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How does the Farm Bureau affect my city water?

Monday, March 6, 2017 4:49
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Read aguanomics for the world’s best analysis of the politics and economics of water KT emails:

I live in California but my all family in [STATE] are huge Trump supporters because they are farmers. They are against every single environmental regulation. They love that Trump repealed EPA’s WOTUS rule. They believe that “they know better than Washington” how to keep their land non-toxic because their families live on it. Their children will inherit it. If you have a take on what’s happening with WOTUS and the Farm Bureau, I would love to read about it. My cousin is posting Facebook photos of Trump with Farm Bureau leaders. I haven’t seen a single non-white person in a photo on their website or Facebook page which really concerns me. My mom escaped the [STATE] farm life as soon as she could because, still to this day, women are expected to cook, clean, and raise their husband’s children. Kids aren’t encouraged to go to college but to take over the farm to keep alive the farming lifestyle which is “threatened”.

Well KT, there are a few different things to say in response to your concerns. First, farmers are known for being both conservative when it comes to change and prickly regarding outside perspectives and interventions. Those feelings can make sense when you consider how “radical” ideas can lead to crop failure, hunger and economic damages. On the other hand, they are hardly consistent with farmers’ continued willingness to accept various subsidies, protections and favors (the Farm Bill favors industrial ag at the expense of food quality, the environment, and rural livelihoods).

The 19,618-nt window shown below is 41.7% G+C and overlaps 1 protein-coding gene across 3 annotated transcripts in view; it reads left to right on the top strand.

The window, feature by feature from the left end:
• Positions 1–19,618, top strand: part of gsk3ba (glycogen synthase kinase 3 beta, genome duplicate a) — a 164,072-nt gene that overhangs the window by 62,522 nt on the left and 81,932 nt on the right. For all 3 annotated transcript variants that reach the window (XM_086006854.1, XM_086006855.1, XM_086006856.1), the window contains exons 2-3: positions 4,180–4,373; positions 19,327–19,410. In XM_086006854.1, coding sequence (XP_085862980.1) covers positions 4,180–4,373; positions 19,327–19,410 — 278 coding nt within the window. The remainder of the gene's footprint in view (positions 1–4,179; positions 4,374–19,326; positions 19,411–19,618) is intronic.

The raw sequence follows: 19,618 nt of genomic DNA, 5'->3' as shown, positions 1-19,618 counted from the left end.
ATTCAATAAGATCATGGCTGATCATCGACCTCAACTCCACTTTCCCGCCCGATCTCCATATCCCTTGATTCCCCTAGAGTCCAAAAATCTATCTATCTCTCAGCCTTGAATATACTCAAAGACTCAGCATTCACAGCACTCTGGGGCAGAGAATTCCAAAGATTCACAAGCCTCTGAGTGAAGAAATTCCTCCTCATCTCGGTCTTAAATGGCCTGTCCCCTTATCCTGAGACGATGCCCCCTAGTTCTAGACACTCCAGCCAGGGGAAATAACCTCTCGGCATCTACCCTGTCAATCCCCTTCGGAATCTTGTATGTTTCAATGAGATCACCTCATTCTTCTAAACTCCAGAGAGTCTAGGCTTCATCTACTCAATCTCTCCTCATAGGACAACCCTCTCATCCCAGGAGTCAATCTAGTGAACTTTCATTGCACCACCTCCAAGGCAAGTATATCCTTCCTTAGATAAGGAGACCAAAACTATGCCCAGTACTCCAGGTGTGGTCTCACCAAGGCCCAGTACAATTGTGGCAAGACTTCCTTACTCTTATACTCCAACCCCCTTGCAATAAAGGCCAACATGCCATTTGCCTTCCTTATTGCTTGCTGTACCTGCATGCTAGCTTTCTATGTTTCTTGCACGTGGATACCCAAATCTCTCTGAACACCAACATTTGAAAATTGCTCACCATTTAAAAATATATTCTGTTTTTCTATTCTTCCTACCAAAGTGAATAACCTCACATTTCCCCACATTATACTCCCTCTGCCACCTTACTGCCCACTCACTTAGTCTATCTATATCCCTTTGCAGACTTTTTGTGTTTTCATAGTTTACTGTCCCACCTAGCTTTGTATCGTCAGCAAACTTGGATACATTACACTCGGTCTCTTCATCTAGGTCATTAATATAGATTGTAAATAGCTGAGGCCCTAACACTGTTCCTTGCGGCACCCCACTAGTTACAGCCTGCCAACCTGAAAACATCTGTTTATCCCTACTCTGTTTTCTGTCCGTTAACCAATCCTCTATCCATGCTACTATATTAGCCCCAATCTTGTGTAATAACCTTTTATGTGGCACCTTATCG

Trump’s support for rolling back the EPA and WOTUS (Waters of the US) regulations are consistent with his pro-pollution, pro-big business attitudes, which are myopic and probably bad for the majority of Americans. The most obvious problem arises via pollutants flowing off land into rivers (or under it to aquifers) because “those who know better” are unlikely to monitor or detect damages. Going further, they are unlikely to act to reduce damages if those damages fall on others, but that logic won’t work for very long before you have a “polluting Peter who’s damaged by his neighbor Paul.” Take a look at this figure from the [not yet unfunded] USGS:

The red areas are inhabited by republicans farmers poisoning their groundwater

Bottom Line Farmers released from environmental regulations will celebrate their “freedom to make America great” in the short run, but their families and communities will be poisoned in the long run (ignoring that many are already suffering from environmental toxins).


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